Governor Whitmer Suspends In-Person K-12 Instruction for the Remainder of 2019/2020 School Year
On April 2, 2020, Governor Gretchen Whitmer issued Executive Order No. 2020-35, suspending in-person K-12 instruction for the remainder of the 2019-2020 school year. Governor Whitmer’s Executive Order has a wide-ranging impact on public school districts, public school academies (charter schools), teachers and, of course, students and parents.
SCHOOL DISTRICTS & PUBLIC SCHOOL ACADEMIES
By April 28, 2020, public school districts and public school academies must have remote learning plans implemented. The remote learning plans must provide alternative modes of instruction, and must include the methods of instruction. If the plan relies on electronic instruction, the plan must ensure “to the extent feasible” that pupils have access to a connected device capable of accessing electronic instruction. Employees of the district must continue to be paid under the remote learning plan and be “redeployed to provide meaningful work within the context of the plan.” For public school districts, the plan must be approved by the intermediate superintendent in which the district is located. For public school academies, the plan must be approved by the academy’s authorizer.
So long as the remote learning plans are implemented, the Executive Order temporarily suspends statutory requirements on school districts and public school academies to provide 1098 hours and 180 days of in-person instruction as a condition to receiving state-aid funding. In addition, the 80% average daily attendance requirement has been suspended.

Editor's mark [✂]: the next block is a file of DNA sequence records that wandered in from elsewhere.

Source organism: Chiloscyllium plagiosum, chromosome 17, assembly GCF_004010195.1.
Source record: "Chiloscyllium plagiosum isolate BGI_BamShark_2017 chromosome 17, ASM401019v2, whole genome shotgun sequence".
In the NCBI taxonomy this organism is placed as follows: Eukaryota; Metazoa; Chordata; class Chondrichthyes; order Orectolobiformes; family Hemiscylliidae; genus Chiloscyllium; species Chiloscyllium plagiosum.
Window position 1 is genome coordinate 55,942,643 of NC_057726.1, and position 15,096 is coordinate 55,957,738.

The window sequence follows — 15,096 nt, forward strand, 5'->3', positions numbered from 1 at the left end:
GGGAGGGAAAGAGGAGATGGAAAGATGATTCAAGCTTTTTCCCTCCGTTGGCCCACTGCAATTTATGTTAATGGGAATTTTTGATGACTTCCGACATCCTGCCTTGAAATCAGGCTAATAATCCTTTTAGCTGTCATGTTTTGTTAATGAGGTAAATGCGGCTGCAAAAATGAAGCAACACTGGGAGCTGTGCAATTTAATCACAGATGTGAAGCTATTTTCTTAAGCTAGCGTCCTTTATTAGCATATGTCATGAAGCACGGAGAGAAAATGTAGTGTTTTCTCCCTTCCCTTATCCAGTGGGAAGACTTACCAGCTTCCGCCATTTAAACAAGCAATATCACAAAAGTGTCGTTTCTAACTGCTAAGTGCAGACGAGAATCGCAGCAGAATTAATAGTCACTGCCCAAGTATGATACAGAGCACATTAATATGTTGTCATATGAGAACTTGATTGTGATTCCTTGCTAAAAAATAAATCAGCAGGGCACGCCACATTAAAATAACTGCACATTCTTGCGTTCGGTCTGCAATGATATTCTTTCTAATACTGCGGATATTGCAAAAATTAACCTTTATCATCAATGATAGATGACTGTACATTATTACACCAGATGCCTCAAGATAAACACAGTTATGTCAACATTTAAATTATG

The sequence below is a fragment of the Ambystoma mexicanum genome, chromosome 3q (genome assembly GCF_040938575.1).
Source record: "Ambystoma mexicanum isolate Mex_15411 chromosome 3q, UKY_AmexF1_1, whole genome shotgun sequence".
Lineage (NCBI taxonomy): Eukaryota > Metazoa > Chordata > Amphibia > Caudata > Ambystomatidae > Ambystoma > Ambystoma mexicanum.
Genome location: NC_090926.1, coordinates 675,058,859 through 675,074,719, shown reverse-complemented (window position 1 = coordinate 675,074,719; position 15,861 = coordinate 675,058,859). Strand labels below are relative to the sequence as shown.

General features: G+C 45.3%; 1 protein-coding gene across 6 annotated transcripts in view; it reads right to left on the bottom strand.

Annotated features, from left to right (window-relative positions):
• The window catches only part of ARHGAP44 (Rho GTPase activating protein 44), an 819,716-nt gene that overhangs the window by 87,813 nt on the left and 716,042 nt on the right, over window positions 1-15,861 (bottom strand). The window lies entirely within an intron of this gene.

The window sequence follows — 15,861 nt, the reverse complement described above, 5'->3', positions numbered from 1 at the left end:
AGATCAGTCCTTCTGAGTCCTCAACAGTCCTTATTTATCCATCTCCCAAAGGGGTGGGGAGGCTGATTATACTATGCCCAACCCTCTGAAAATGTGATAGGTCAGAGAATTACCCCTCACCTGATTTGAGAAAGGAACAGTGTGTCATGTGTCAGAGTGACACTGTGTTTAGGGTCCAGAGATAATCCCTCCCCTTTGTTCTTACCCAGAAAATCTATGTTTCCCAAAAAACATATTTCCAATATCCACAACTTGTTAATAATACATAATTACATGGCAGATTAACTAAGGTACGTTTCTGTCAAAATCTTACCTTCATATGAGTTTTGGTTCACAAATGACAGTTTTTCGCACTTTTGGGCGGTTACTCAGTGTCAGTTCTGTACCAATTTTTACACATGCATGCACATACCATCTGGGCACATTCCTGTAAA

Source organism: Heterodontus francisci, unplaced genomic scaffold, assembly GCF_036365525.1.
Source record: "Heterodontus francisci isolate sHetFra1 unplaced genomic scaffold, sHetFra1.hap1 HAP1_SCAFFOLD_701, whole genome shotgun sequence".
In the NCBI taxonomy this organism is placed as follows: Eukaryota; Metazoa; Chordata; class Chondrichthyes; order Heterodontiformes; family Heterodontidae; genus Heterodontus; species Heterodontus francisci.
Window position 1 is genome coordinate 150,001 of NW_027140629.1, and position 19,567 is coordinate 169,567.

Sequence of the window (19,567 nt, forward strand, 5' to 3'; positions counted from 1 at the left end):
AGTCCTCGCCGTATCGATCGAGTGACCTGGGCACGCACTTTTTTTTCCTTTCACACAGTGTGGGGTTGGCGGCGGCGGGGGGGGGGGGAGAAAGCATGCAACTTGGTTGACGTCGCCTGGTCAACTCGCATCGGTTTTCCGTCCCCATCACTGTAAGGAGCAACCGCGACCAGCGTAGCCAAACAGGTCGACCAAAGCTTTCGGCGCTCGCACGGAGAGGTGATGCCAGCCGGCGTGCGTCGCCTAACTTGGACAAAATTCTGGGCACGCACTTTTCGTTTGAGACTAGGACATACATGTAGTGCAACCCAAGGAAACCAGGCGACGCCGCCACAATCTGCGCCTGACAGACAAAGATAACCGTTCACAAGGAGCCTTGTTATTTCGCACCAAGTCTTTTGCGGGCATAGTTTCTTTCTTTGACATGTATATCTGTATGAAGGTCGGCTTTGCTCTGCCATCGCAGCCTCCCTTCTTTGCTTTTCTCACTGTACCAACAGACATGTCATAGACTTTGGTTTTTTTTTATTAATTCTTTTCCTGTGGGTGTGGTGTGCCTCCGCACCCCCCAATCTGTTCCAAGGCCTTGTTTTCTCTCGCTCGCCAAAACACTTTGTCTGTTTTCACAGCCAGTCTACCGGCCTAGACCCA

The statutory allotment of six “unforeseen circumstance days” (e.g., snow days) that is given to each school district or public school academy has been increased by 13 additional days for instruction not provided due to COVID-19 closures. A district may add an additional five days for the preparation of its remote learning plan.
STUDENTS & PARENTS
All decisions regarding the issuing of grades and awarding credit toward graduation for high school pupils will be made at the district level. Students in grade 12 will be awarded the credits needed for graduation and issued diplomas based on parameters set by the Executive Order, but chosen by the district.
Students enrolled in advanced placement (“AP”) courses that are eligible to take examinations for AP courses administered by the College Board must be permitted to take the examinations using the at-home testing option provided by the College Board.
All standardized testing will be postponed until next school year. Pupils scheduled to be administered the Michigan Merit Exam (“MME”), Scholastic Aptitude Test (“SAT”), and Preliminary Scholastic Aptitude Test (“PSAT”) will now be scheduled during the school day in the fall of the 2020-2021 school year. The Michigan Student Test of Education Progress (“M-STEP”) is temporarily suspended for the remainder of the 2019-2020 school year.
Students who receive special education services have a right to equal access to the alternative modes of instruction as set forth in each district’s remote learning plan. The executive order does not, however, require that a pupil’s IEP be amended.
While private school students and homeschool students are being “encouraged” to engage in virtual learning, this order does not apply because these students do not receive state funding subject to the State Aid Act.
Butzel Long’s Education Practice Group stands ready to provide advice on legal compliance and interpretation of the Executive Order. If you have questions about this Alert or any aspect of the K-12 educational legal issues, please contact your regular Butzel Long attorney or any of the attorneys identified below.